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Friday, December 30, 2016


Coping with 2017

by Tom Sullivan

The coming year(s) appears daunting for the American left. Overconfident Democrats gave up a Supreme Court appointment without a fight. Donald Trump appears no better prepared for the presidency than he was before November 8. Republicans dominate state governments. North Carolina just saw a legislative coup reported around the world.

In the aftermath, progressives should eschew the lure of zero-sum politics. In what could be a pretty dry period for the left, already we risk retreating into issue silos and fighting over scraps. Candidates for chair of the DNC want to bring back Dean's 50 state plan. But that worries some among the Democrats' multicultural coalition. To hell with the red states. Attention paid there means me and mine get ignored. But as I already argued, recovering lost ground isn't about disadvantaging members of the coalition, nor about Democrats advocating affirmative action for racists. It's about the math.

Jamelle Bouie offers a sober assessment of the problem:

Trump has a strong core of voters who, as we saw during both the primaries and the general election, refuse to abandon a figure who speaks for their resentments, their anger, and their frustration. But Democrats don’t need that core. They don’t even need the typical Trump voter (i.e., a Republican). All they need is the marginal Trump voter. The person who flipped from one side to the other. Who cast a ballot for Barack Obama, then turned around to vote for Trump. Who disliked both candidates but went with “change” instead of continuity.
Swing states that went red in November aren't necessarily all that red. In North Carolina, 2.2 million voters (46%) chose Hillary Clinton for president. 2.1 million (45%) chose former ACLU attorney Deborah Ross for U.S. Senate. We should be careful where we aim the broad brush with the red paint. There are a lot of supporters in those "red" states, and they've had their share of being ignored by Democrats' shortsighted bi-coastal presidential strategy.

Michael Tomasky repeats how narrowly Trump won: "Just 1.35 million voters, out of more than 170 million in two countries, threw the world into chaos." But he insists he's not trying to downplay the "seismic nature" of the outcome. He offers a New Year's resolution:
But here is American liberalism’s biggest short-term job, what should be its 2017 New Year’s Resolution, and some of you aren’t going to like it: See to it that multiculturalism includes white people. And not urban white people or Jewish white people or gay white people or white people who live in hipster neighborhoods and wear ironic eyewear. Suburban, gray-haired, church-going white people.
Tomasky notes that Mark Lilla took a lot of heat for his New York Times op-ed calling for the end of identity liberalism. A lot of friends will feel threatened by that, but Tomasky observes that focus led to one of Hillary Clinton's many missteps in 2016:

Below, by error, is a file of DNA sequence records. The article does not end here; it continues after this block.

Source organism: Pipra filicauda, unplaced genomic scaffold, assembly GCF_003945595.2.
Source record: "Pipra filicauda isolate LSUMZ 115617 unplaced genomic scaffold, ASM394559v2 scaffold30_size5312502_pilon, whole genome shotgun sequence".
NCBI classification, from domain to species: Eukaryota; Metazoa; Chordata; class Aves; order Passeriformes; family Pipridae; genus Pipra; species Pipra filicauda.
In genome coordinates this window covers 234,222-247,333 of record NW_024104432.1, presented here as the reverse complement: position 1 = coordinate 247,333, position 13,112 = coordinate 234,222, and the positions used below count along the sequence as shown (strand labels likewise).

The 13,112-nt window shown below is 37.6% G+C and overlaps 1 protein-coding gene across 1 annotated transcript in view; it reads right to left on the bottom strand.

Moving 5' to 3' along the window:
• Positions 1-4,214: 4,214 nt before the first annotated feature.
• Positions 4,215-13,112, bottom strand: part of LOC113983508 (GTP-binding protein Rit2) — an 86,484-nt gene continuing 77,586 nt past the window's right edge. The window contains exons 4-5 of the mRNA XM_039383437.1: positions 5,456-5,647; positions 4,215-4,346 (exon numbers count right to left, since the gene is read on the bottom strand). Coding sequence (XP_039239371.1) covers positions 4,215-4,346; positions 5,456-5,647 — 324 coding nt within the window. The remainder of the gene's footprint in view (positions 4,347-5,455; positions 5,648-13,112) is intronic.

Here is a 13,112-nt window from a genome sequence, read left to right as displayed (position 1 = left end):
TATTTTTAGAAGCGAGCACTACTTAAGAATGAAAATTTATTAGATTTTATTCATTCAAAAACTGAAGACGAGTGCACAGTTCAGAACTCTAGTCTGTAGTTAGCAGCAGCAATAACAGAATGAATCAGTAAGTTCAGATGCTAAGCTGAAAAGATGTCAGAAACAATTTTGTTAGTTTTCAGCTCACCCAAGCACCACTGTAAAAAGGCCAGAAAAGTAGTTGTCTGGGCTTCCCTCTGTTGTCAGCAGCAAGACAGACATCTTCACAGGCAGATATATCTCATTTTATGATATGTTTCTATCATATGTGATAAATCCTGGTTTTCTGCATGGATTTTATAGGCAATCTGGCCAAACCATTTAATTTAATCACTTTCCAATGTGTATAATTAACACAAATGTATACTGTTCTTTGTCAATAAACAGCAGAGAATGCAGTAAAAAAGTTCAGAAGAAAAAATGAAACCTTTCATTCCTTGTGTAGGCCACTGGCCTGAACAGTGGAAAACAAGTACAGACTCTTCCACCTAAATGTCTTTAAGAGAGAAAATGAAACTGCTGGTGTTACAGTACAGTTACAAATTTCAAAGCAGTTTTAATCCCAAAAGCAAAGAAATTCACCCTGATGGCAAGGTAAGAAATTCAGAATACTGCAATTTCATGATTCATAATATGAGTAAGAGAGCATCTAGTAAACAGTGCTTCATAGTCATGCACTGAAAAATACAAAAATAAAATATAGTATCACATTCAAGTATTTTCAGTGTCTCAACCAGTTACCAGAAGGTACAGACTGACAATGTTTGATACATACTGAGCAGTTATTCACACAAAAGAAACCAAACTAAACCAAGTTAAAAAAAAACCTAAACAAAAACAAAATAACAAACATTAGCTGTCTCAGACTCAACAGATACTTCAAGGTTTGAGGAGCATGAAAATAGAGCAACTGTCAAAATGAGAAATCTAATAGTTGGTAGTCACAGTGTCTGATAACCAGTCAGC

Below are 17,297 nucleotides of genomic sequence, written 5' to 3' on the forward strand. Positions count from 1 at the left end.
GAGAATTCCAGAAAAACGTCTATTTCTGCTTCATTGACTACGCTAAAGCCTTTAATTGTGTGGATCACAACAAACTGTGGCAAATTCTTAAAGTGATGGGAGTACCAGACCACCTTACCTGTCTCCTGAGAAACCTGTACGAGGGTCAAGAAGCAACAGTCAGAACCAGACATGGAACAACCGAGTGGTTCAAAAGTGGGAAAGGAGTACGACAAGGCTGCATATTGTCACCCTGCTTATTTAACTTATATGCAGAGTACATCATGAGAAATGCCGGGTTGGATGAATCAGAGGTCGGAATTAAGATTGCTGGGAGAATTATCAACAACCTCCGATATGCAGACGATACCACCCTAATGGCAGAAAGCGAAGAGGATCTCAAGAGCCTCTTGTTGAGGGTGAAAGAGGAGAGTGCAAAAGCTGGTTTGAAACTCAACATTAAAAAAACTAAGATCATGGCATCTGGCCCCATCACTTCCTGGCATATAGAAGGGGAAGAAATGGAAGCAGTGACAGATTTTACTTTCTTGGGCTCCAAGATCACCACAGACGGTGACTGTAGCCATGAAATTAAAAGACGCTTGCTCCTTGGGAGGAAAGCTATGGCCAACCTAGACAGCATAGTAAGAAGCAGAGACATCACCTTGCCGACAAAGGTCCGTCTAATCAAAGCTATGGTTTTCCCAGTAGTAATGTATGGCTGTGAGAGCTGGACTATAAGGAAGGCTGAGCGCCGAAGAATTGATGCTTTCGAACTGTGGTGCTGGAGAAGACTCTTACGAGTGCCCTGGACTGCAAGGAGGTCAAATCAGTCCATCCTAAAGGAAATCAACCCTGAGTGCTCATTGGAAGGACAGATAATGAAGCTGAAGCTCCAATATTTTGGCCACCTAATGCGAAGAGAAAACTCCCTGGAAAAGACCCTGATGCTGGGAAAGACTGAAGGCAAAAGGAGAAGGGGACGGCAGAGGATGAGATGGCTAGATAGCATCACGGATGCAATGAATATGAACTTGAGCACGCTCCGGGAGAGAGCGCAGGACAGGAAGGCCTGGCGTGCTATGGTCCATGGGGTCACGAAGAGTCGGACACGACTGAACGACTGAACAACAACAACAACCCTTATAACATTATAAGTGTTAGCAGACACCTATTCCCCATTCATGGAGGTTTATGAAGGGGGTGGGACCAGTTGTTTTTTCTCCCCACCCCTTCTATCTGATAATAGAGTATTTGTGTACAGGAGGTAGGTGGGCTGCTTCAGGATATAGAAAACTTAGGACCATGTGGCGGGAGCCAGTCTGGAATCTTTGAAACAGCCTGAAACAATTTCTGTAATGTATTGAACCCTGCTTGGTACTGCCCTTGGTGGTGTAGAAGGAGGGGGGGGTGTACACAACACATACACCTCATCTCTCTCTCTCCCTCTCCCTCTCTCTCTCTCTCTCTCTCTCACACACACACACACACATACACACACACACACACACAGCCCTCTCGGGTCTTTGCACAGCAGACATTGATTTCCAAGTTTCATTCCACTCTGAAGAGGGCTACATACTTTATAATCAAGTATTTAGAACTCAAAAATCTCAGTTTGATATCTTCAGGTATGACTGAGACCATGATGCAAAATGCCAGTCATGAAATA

But Lilla’s money paragraph said something liberals need to think about. Clinton, he wrote, had tended to call out explicitly to “African American, Latino, LGBT and women voters at every stop, the noting that “if you are going to mention groups in America, you had better mention all of them. If you don’t, those left out will notice and feel excluded.”
You bet they will. But Tomasky's shout-out to suburban whites still fails to address the urban-rural divide. In terms of controlling the U.S. House, Senate, and state legislatures, that's where Democrats have to gain ground. Les Leopold cautions that the popularity of "white working class" as shorthand for red states is another dog whistle, and obscures a key fact:
Rural America, also, is not lily white. Hispanics and African Americans make up a total of 17.5% of rural and small town America.
Alana Semuels writes for The Atlantic that breaking through out where Democrats are a minority in more ways than one will be more than a messaging challenge:
Elkhart is a case study in how Democrats lost the 2016 elections despite the economic resurgence the country experienced under Obama. It shows how, in an increasingly polarized country, an improving economy is not enough to get Republicans to vote for Democrats, in part because they don’t give Democrats any credit for fixing the economy. Gallup, for instance, found that while just 16 percent of Republicans said they thought the economy was getting better in the week leading up to the election, 49 percent said they thought it was getting better in the week after the election. And in a Pew poll in 2015, one in three Republicans said the economy wasn’t recovering at all, while just 7 percent of Democrats said that. This bias is true for Democrats, too, of course. Before the election, according to the Gallup poll, 35 percent thought the economy was getting worse, while after the election, 47 percent of Democrats thought that.
In a polarized country, Brendan Nyhan of Dartmouth tells Semuels, “What we want to be true influences what we believe to be true.” To counteract that, Tomasky would like to see rich liberals investing in an institution devoted to promulgating facts in a world of fake news. The goal would not be to persuade everyone, and certainly not the Trump core Bouie describes, but even a little help is some help:
The point would not be to persuade conservatives; half of Trump voters said in the same poll that they still think Obama comes from Kenya, so they’re unpersuadable. But if 8 percent of the middle 30 percent of voters can be reached, that will be enough to swing elections and public opinion.
In this environment, we may have to glean votes where we can find them.

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